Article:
Saturday, December 14, 2013

Chrome Dev Tools - Code Collapsing / Folding in Source Editor On Its Way!

I should be able to highlight some code or act on an entire file by hitting a keyboard shortcut (I'm accustomed to Ctrl-M, Ctrl-M to collapse/expand a selected chunk) and have that code visually collapse to just the definition/signature line and a + show up on the left side of the IDE which I could click to re-expand that collapsed piece of code. Ideally, collapsing would also work anywhere there are mandatory closing symbols on a separate like (such as each/while/do/if/else/etc...)

What went wrong? The behavior just doesn't exist as of right now that I can find.

Did this work before? No

How to solve the issue? Ask the Chrome Dev Team to implement it via the bug submitted below :)

The value of this behavior is evident when you consider how often it appears elsewhere even in Chrome (any collapsable treeview demonstrates this). Elements tab does it, all the tabs in the right-pane of Elements (Styles, Computed, Event Listeners, etc..) also do it. Nearly every major IDE does it (Netbeans, VIM, Eclipse, Visual Studio, etc..)

This is extremely valuable to me when working with larger code files to the extent that I'm still using other IDEs instead of DevTools when working with larger or more complex files.

If you're not familiar with this behavior somehow, does a great job at showing the behavior, some potentially configurable options and perhaps a pattern to emulate since it's VIM and oss.

If you like the idea, go vote (not sure if it matters now, but it can't hurt) by clicking the star at the top left of the bug report below.

Friday, December 13, 2013

Another from Tony - How Babies Are [NOT] Made

Wish I'd have thought of this with both my children. Priceless!

How Babies are Made - Who Knew

Canadian photographer Patrice Laroche surely will have no trouble explaining to his kids about the birds and the bees. 

During his wife Sandra’s pregnancy, the artist created this hilarious explanatory photo series titled “How to Make a Baby”...

The creative couple planned and carried out their project throughout the whole period of 9 months, taking pictures in the exact same settings as Sandra’s belly expanded. 

The pregnancy saga of Sandra and Patrice basically denounces all the traditional cabbage and the stork stories. 

Now how could I not have shared this with you -?

Go ahead, smile, and enjoy your day!!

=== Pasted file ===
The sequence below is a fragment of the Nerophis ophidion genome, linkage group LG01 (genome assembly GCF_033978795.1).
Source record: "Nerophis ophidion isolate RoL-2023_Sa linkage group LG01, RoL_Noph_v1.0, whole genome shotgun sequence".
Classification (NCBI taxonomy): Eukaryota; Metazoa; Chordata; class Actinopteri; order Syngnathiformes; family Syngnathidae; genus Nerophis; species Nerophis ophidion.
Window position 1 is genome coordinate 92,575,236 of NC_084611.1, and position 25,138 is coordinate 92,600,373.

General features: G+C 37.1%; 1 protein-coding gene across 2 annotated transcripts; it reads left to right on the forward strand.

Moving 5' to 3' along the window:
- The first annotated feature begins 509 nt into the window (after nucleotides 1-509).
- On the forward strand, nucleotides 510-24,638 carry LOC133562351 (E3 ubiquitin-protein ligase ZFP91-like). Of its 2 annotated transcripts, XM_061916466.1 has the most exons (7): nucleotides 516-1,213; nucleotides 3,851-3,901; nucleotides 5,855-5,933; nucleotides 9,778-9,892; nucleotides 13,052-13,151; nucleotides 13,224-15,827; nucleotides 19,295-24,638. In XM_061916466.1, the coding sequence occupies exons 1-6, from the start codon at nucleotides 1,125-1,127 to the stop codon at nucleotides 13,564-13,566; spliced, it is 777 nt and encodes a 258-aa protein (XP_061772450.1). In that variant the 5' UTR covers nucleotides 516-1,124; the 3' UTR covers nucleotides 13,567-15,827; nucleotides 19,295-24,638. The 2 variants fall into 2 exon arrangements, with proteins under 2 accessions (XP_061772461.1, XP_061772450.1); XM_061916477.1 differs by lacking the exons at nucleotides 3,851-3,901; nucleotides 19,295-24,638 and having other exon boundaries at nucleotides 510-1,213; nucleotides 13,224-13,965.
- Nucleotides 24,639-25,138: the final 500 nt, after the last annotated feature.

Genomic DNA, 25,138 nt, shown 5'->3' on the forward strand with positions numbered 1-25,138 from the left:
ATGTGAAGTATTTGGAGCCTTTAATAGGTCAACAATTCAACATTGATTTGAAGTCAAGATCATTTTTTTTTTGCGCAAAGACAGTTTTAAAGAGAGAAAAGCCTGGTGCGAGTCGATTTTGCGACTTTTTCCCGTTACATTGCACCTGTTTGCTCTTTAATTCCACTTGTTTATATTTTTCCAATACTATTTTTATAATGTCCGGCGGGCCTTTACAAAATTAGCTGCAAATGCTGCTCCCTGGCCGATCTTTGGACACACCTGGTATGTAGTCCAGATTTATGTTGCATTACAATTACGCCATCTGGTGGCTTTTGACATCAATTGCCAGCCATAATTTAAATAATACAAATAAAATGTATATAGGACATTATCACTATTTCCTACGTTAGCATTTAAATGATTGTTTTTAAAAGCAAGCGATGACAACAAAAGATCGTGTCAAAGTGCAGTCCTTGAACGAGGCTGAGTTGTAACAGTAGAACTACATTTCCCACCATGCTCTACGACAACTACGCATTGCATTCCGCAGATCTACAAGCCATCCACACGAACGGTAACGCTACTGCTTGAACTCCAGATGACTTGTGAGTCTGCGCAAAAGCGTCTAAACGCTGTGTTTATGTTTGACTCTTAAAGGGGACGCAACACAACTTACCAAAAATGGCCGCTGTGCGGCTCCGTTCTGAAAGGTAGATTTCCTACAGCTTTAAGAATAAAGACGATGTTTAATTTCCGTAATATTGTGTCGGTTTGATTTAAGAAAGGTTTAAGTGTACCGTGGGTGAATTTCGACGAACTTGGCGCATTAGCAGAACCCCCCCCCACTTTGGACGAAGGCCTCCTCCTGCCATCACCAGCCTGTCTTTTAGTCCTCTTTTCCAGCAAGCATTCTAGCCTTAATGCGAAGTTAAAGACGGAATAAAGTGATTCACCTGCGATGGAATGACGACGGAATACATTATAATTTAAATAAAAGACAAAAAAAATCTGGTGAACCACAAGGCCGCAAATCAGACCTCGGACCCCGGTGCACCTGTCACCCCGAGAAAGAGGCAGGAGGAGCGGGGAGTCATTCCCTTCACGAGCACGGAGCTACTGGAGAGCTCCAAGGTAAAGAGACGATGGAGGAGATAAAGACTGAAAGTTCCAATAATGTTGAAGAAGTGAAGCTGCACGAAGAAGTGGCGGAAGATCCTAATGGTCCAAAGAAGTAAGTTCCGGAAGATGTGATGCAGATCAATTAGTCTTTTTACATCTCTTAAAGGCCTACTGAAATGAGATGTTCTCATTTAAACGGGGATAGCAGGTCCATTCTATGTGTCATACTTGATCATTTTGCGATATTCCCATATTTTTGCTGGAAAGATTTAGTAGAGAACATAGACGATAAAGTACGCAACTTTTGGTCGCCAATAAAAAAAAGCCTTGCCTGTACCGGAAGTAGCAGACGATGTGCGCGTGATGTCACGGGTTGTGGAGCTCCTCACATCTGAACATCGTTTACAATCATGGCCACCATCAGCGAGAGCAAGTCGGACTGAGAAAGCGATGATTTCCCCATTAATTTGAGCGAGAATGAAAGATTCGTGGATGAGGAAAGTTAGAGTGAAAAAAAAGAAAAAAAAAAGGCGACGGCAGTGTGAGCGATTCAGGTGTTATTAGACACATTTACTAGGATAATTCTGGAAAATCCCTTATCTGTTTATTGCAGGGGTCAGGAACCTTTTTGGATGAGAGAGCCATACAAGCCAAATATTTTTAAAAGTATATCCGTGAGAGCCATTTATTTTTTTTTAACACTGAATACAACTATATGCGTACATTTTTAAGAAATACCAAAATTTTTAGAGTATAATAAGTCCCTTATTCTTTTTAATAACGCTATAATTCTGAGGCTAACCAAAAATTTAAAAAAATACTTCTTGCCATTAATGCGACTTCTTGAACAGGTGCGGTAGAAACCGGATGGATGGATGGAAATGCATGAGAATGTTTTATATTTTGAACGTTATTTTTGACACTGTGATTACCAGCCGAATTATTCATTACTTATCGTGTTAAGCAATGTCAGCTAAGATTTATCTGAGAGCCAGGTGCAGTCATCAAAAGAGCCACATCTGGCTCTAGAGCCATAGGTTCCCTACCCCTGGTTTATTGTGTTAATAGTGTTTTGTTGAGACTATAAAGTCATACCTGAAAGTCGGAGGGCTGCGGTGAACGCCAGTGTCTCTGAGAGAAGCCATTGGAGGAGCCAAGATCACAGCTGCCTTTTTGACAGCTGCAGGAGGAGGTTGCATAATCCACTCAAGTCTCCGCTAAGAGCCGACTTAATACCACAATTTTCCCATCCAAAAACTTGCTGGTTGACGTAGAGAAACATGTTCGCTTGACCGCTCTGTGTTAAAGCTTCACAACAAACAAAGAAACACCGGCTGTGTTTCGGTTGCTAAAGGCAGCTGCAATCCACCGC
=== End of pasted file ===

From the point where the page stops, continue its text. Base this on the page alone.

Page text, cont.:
Courtesy of TonyD (He'll be blogging directly soon)

Monday, December 9, 2013

AirTame - Screencasting to HDMI - Wifi Bridge - Chromecast companion (not a competitor) That I'm Definitely Investing In

I just learned about a upcoming and very interesting product called AirTame (currently funding on

I think the description is a bit misleading, but if you consume media from a computer (Windows, OSX, Linux) and use HDMI, it's worth a good look. Likely has some serious Mobile device potential to follow.

I don't agree with their comparison with ChromeCast (especially due to its price and lack of built-in apps) and in fact, will travel with both dongles once I have AirTame but as much because of its value as a network appliance as anything.

It's basic purpose is to broadcast your computer screen to a small HDMI dongle which I like the idea of, but that's not even where it REALLY shines for me.

I have Google Glass, an Android phone, an Android tablet, a laptop, a Chromebook Pixel, multiple Eye-Fi cards and Google ChromeCast with me when I travel. Configuring (and reconfiguring) all these devices to deal with the captive portals that almost always exist while I travel (AirPort, conferences, hotels, etc..) is a real PITA. What's worse is that some devices like my Glass, ChromeCast and my Eye-Fi cards cannot use them due to the captive portals (well, not without some serious monkey business anyway).

AirTame is actually a small networking appliance with hardware media decoders and has TWO WiFi systems so it can act as a Wireless Bridge (be an AP and client at the same time) which means that you connect to it then tell it how to connect to other WiFi networks then it acts as a NAT Router allowing you to configure all your devices to one, well-known device then you only have to configure and manage that one device as you travel. As a result, you get Wifi that's useful to you anywhere you can get it connected to Wifi.